As manufacturers of trumpets and trombones, we are often asked which of the two is the easiest to learn!
This is actually quite a tricky question to answer, as you are comparing two different instruments, however very simple:
the trombone is easier to get your first sounds on because it has a larger mouthpiece, which makes it easier to make a 'buzz' initially
the trumpet is easier to get to grips with in terms of hold and posture and is easier for progression once you’re up and running, as valves are simpler to operate than a slide.
The question you should really be asking is - which one is going to be easier for you?!
Learning to play any musical instrument brings great personal and educational benefits, you're not very likely to hear someone say they wish they hadn't learned to play.
Brass instruments in particular do take a level of dedication, tenacity, resilience and some good old-fashioned hard work.
This is one of the reasons why they are so beneficial for children to learn, not to mention: teamwork, listening skills, motor skills, language development, maths skills, pattern learning, memory, empathy, presenting skills, confidence, broadening horizons etc, etc…
The genuine answer is that both instruments are really easy to play… if you love playing them! So, to help you decide which might be for you, here are a few questions for you to ask yourself...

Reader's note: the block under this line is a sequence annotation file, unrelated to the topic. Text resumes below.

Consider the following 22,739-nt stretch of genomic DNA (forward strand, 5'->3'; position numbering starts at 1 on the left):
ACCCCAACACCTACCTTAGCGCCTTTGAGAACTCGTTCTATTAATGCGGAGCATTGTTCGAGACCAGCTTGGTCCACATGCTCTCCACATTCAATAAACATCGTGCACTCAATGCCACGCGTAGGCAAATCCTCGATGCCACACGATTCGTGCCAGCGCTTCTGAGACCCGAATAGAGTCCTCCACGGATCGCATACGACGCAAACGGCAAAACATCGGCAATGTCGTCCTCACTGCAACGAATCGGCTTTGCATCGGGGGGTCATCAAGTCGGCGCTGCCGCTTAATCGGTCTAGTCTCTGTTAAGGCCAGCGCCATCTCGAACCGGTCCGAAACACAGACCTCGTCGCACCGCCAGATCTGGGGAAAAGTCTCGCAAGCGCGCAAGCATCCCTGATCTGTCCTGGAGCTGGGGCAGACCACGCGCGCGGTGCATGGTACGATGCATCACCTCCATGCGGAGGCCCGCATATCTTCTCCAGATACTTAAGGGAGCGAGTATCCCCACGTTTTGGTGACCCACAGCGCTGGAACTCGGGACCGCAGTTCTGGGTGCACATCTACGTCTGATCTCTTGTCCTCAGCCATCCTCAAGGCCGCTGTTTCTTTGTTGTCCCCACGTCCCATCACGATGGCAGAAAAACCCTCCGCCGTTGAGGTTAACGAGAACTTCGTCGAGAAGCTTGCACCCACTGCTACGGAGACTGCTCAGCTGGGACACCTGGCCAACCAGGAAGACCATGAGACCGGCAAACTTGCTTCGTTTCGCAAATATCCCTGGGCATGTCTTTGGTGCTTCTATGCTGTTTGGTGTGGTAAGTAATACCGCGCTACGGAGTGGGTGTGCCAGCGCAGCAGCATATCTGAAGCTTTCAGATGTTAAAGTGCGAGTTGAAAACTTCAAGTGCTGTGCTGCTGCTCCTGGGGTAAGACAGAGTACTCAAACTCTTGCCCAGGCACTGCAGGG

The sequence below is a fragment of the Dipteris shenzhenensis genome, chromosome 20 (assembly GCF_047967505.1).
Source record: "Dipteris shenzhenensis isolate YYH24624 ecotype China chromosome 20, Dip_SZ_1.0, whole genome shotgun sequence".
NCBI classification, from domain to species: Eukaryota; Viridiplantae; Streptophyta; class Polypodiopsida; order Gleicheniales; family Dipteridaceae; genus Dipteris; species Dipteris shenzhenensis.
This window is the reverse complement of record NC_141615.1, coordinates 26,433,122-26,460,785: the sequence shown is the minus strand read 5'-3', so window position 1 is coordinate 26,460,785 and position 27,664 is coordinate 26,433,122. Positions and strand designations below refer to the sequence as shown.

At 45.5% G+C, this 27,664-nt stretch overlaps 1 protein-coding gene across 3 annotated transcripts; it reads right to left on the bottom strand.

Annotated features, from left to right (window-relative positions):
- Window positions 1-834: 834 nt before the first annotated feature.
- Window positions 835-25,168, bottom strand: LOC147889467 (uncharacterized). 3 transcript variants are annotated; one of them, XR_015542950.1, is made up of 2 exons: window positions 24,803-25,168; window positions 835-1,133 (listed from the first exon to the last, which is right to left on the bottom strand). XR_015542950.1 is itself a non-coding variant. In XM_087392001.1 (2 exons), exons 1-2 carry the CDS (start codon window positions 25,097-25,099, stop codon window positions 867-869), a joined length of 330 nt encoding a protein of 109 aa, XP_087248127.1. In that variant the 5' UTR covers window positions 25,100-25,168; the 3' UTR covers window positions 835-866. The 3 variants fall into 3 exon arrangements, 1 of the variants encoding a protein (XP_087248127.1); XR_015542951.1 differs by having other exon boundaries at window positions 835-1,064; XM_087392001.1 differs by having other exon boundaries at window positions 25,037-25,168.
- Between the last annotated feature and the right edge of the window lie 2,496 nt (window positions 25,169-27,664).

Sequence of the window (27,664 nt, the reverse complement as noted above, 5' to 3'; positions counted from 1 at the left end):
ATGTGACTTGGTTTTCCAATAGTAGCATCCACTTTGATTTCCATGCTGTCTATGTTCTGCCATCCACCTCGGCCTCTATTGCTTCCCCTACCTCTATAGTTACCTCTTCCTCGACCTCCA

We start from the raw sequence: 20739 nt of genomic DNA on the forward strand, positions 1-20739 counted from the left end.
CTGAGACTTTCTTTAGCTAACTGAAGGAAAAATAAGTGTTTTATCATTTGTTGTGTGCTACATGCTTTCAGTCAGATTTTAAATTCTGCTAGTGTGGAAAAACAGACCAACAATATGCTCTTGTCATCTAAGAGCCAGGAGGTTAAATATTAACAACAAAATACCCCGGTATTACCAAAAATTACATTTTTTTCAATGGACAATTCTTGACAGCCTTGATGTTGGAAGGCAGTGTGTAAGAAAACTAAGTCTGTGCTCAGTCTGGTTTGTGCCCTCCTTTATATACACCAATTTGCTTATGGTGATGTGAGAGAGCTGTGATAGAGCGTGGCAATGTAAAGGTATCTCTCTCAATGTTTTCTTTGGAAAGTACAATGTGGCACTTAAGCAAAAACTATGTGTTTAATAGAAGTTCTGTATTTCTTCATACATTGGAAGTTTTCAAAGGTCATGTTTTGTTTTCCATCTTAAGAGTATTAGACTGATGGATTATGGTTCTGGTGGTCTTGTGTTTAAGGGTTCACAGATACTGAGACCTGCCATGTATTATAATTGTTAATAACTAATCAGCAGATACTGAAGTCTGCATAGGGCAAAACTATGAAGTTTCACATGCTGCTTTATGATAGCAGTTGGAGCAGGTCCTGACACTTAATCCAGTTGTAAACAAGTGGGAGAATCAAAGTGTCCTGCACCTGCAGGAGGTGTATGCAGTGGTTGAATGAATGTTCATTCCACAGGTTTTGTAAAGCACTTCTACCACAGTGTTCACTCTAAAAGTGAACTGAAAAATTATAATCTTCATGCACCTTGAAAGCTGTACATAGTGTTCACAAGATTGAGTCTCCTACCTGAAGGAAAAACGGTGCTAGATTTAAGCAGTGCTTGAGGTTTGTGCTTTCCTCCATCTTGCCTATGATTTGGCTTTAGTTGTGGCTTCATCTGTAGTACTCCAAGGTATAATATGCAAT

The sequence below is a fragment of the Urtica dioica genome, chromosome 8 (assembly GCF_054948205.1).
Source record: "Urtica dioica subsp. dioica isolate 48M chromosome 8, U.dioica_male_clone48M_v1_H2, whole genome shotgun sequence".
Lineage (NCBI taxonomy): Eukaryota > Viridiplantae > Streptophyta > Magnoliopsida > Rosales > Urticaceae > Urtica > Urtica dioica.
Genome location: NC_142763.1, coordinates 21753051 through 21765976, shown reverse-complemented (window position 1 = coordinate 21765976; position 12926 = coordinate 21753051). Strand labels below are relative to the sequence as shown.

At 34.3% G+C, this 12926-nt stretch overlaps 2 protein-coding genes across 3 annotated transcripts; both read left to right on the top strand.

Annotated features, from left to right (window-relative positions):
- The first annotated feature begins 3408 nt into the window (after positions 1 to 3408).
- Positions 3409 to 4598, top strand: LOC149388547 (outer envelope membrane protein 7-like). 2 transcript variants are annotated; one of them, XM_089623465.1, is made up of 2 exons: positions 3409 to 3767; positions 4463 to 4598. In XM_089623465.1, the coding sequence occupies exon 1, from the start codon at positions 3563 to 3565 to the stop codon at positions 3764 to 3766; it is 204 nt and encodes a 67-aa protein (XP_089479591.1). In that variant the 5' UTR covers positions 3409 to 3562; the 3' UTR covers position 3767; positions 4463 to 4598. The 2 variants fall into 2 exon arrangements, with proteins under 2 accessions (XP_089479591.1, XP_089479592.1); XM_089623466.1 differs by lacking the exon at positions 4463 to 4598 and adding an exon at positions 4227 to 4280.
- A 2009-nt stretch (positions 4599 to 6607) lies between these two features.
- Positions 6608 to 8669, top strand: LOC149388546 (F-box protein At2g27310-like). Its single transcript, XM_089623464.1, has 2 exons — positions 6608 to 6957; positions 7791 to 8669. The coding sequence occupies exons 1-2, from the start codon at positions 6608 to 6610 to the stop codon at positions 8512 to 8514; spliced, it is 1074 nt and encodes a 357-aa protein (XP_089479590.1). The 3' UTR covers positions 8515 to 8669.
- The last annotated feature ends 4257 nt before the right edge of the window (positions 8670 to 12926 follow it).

Which of the two instruments' sound and music do you love the best?
You might want to refer to any great role models in the family, or if your family aren't musical, look further afield. Is there a brass band around the corner or a big band that practices upstairs at the local? Maybe you’ve seen something on the TV, or live in concert, in the town on a summer day, or heard a film score you love - like Star Wars!
Investing your time and energy into learning an instrument is most rewarding when it comes from excitement, and love for the music that you are making and hope to make. Music is a social activity and you’ve got to want to be around the people you are making music with, however, the great thing about playing is you can let the music do the talking if you don't want to!
You'll probably find you naturally veer towards styles or sounds in particular, from jazz to pop to orchestra, there's a huge variety! For example:
The setting you choose will have an impact on how to get to play; in an orchestral setting there’s lots of waiting around for both instruments but when you get your go you are usually given the chance of greatness. Jazz bands and big bands both have especially satisfying seats for the trumpet and trombone player and pop horn sections abound!
Both instruments get to play in the same breadth of genres, although some specialism might be needed later on in the trombone. Generally, you’ll play more tunes in a band as a trumpet player and the trombone is more often used in a supportive role.
If you’re in a country with a brass band tradition then learning the cornet as well as the trumpet, which is a common thing, gives the player amazing access to taking the lead and playing tunes, and there are also great parts for the trombone section.
Which instrument is a good 'fit'?
Size might matter!
The trombone is long and quite heavy, even if you choose a lightweight plastic instrument like our pBone, the player's arm needs to be able to reach all the way to the end of the slide to be able to play all the notes for a beginner band. Small trombones in Eb (alto or pBone mini) are available, but these do not fit easily into a traditional band setting so are more appropriate if the potential player is tiny and just HAS to play the trombone NOW!